Amendment to the VAT Act: an overview of new developments from 2025

The Ministry of Finance is working intensively on an extensive amendment to the Value Added Tax Act. The first changes will come into force on 1 January 2025, with more to follow until 2027.

Changes to the Value Added Tax Act

The current version of the VAT Act can be found under 235/2004 Coll. We have prepared an overview of the main changes that should come into force from 1 January 2025. However, the Ministry of Finance has yet to submit these proposals to the Government, so a number of comments and adjustments can be expected during the legislative process.

Simplification of self-billing

If you, as a supplier, provide your customer with a power of attorney, they can issue tax documents on your behalf, receive them directly and keep better track of their due date. This option already exists in the VAT Act, but with the amendment it should be significantly simplified.

Self-created assets

If you have manufactured, built or otherwise created fixed assets as part of your business, this is a special category for which you are now only entitled to deduct VAT at a partial rate. The amendment proposes to abolish the current complicated rules and clarify the scope of the right to deduct tax for assets acquired over several years.

Adjustments to the time limits

The amendment proposes to extend the time limit for correcting the tax base from the current 3 years to 7 years.

Conversely, the time limit for claiming tax deductions, currently 3 years, should be reduced to 2 years. The tax deduction based on the gross-up will then be available only within 12 months.

Delivery of a "new" building

For new constructions, only the first transfer of a completed property will be taxable if it occurs within two years of completion.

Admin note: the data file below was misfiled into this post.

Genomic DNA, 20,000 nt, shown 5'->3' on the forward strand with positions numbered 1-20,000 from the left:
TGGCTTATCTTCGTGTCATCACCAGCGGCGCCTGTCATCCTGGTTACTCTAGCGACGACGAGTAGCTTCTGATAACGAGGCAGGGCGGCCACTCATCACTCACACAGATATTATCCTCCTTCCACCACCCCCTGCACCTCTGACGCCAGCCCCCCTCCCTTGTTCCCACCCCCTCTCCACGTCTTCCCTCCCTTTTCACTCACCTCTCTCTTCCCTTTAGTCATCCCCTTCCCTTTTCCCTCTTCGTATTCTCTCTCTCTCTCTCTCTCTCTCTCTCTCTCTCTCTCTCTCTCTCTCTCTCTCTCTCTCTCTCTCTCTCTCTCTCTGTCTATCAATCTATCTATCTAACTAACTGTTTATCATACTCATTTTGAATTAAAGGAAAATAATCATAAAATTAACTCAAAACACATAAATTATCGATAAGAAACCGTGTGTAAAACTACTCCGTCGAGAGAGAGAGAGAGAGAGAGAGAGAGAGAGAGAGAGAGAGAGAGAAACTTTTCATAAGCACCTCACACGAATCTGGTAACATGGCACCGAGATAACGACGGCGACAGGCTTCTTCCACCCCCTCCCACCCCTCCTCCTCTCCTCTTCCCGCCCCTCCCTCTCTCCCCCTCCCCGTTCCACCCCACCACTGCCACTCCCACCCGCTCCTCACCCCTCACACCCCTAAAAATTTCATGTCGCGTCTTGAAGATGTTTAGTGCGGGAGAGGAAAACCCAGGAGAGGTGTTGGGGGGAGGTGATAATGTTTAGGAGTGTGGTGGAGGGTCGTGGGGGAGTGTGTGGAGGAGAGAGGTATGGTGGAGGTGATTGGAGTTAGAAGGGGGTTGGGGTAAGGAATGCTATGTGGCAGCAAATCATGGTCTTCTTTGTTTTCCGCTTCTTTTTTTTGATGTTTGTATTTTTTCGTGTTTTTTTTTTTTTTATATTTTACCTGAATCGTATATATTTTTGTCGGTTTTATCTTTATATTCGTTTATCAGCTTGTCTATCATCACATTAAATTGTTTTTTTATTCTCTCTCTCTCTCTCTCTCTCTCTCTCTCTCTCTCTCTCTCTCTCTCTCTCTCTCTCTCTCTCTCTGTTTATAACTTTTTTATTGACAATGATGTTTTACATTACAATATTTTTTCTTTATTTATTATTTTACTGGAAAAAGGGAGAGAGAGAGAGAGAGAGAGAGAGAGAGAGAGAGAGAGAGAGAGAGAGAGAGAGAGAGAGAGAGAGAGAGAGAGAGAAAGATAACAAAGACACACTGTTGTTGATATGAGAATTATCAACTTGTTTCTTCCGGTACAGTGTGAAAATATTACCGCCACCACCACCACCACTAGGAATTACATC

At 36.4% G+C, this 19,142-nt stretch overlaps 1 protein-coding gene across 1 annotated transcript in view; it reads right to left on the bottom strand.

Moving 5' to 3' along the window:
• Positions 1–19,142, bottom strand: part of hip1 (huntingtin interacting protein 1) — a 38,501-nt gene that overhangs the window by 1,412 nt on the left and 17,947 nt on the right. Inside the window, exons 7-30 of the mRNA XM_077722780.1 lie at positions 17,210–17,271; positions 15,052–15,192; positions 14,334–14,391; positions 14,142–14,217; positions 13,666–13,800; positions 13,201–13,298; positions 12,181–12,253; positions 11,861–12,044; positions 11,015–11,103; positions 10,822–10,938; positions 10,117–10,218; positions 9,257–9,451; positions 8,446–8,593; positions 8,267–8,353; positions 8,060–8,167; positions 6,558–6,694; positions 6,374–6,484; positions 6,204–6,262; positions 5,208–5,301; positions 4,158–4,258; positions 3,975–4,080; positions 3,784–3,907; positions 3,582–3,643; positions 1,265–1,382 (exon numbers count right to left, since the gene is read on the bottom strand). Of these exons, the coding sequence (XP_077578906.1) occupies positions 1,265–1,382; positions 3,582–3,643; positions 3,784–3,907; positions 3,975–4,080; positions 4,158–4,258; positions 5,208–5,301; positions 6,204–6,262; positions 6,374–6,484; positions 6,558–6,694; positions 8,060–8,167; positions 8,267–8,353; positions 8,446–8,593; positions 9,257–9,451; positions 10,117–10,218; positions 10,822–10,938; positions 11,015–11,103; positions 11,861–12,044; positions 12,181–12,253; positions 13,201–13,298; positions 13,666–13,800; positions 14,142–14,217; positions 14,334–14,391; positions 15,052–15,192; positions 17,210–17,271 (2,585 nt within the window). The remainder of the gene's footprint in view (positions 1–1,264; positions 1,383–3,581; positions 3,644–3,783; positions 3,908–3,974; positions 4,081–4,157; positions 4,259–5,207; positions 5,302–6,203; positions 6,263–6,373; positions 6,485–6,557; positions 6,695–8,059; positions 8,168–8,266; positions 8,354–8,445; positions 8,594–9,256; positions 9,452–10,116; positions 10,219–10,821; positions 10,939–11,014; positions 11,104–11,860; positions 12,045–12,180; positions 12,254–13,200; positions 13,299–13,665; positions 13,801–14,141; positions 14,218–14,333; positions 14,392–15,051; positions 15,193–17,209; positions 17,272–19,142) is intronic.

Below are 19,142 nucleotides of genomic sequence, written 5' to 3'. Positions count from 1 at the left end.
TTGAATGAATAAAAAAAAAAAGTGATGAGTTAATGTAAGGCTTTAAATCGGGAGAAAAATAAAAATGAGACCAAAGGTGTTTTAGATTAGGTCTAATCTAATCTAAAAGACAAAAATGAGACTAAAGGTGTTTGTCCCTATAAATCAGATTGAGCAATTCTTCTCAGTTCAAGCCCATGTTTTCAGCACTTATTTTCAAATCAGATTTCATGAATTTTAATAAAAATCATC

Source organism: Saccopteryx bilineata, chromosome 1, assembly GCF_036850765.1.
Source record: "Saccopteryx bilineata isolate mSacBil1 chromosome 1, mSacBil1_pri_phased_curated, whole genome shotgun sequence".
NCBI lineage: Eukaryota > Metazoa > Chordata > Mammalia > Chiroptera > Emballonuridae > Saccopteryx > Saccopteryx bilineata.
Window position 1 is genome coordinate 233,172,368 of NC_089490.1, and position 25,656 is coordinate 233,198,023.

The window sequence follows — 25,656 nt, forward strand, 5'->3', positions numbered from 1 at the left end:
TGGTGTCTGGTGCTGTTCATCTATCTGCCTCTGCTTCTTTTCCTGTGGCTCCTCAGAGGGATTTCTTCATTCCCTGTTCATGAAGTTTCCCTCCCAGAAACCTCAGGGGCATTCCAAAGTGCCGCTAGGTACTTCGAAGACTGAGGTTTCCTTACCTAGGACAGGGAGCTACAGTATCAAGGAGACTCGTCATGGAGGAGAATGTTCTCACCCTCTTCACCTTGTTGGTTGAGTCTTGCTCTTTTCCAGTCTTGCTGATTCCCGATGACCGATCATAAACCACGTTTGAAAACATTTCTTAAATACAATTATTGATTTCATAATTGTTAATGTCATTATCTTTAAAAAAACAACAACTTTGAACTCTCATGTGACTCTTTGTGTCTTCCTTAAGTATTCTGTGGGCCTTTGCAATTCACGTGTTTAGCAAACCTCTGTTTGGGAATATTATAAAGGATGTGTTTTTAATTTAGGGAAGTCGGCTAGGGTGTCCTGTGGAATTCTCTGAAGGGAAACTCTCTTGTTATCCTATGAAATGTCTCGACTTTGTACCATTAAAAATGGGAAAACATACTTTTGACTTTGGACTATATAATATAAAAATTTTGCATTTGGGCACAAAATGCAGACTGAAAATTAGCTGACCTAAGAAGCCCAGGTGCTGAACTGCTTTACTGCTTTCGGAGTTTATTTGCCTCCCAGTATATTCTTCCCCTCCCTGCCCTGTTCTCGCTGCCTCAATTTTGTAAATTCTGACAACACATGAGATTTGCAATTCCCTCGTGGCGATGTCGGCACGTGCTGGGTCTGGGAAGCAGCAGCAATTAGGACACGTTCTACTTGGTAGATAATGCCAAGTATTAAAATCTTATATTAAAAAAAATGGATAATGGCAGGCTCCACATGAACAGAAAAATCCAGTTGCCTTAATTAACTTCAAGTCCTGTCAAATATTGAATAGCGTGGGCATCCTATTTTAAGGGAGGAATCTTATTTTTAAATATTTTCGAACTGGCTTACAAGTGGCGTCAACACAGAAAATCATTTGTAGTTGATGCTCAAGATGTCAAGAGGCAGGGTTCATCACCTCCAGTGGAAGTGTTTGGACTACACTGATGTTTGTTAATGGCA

Substantial alteration of the building

Substantial alterations to buildings now include, for example, the conversion of a house into a guest house, the construction of a lift on the facade of a house or the addition of further floors to a building. The amendment will redefine what constitutes a substantial alteration.

Outstanding liabilities

As a VAT payer, you will now keep a record of outstanding liabilities. If any remains unpaid for more than 6 months, the customer will have to repay the tax deduction on it.

New forms of tax refund

The amendment to the law should expand the cases when it will be possible to request a tax refund - for example, for tax paid without justification to a provider who refuses to refund it.

It will also include refunds to foreign persons for whom the principle of reciprocity applies (the list of such countries will be published by the Ministry of Finance in the Financial Bulletin) or when goods are purchased from another EU Member State.

The legislation on the VAT Act is undergoing many substantial changes and more are likely to follow. We will continue to monitor the amendments on an ongoing basis.

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